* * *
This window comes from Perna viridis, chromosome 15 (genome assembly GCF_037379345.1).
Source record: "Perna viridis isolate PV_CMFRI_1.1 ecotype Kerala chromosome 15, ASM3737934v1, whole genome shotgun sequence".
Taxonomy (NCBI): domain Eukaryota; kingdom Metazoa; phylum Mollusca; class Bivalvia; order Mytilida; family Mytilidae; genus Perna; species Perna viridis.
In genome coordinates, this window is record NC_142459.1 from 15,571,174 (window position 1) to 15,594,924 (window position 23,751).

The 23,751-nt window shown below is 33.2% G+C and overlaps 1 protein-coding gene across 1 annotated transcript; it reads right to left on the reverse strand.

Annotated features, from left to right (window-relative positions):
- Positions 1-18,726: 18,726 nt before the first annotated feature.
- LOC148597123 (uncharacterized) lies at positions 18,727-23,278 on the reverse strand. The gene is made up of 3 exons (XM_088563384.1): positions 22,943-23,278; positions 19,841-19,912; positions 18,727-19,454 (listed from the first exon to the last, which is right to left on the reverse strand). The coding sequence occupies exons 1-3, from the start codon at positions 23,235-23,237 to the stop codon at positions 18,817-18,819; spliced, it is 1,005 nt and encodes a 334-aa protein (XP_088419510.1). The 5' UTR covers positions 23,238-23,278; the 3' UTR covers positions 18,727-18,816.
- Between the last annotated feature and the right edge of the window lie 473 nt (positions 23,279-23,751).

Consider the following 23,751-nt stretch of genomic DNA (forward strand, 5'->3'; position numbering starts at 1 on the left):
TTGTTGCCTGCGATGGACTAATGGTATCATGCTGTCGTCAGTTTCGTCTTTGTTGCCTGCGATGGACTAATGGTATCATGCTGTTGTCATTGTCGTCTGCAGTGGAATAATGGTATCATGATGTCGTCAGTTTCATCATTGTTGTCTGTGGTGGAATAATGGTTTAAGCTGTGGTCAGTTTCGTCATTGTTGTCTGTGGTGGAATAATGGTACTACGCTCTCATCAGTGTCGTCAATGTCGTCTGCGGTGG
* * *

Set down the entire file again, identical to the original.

This window comes from Perna viridis, chromosome 15 (genome assembly GCF_037379345.1).
Source record: "Perna viridis isolate PV_CMFRI_1.1 ecotype Kerala chromosome 15, ASM3737934v1, whole genome shotgun sequence".
Taxonomy (NCBI): domain Eukaryota; kingdom Metazoa; phylum Mollusca; class Bivalvia; order Mytilida; family Mytilidae; genus Perna; species Perna viridis.
In genome coordinates, this window is record NC_142459.1 from 15,571,174 (window position 1) to 15,594,924 (window position 23,751).

The 23,751-nt window shown below is 33.2% G+C and overlaps 1 protein-coding gene across 1 annotated transcript; it reads right to left on the reverse strand.

Annotated features, from left to right (window-relative positions):
- Positions 1-18,726: 18,726 nt before the first annotated feature.
- LOC148597123 (uncharacterized) lies at positions 18,727-23,278 on the reverse strand. The gene is made up of 3 exons (XM_088563384.1): positions 22,943-23,278; positions 19,841-19,912; positions 18,727-19,454 (listed from the first exon to the last, which is right to left on the reverse strand). The coding sequence occupies exons 1-3, from the start codon at positions 23,235-23,237 to the stop codon at positions 18,817-18,819; spliced, it is 1,005 nt and encodes a 334-aa protein (XP_088419510.1). The 5' UTR covers positions 23,238-23,278; the 3' UTR covers positions 18,727-18,816.
- Between the last annotated feature and the right edge of the window lie 473 nt (positions 23,279-23,751).

Consider the following 23,751-nt stretch of genomic DNA (forward strand, 5'->3'; position numbering starts at 1 on the left):
TTGTTGCCTGCGATGGACTAATGGTATCATGCTGTCGTCAGTTTCGTCTTTGTTGCCTGCGATGGACTAATGGTATCATGCTGTTGTCATTGTCGTCTGCAGTGGAATAATGGTATCATGATGTCGTCAGTTTCATCATTGTTGTCTGTGGTGGAATAATGGTTTAAGCTGTGGTCAGTTTCGTCATTGTTGTCTGTGGTGGAATAATGGTACTACGCTCTCATCAGTGTCGTCAATGTCGTCTGCGGTGG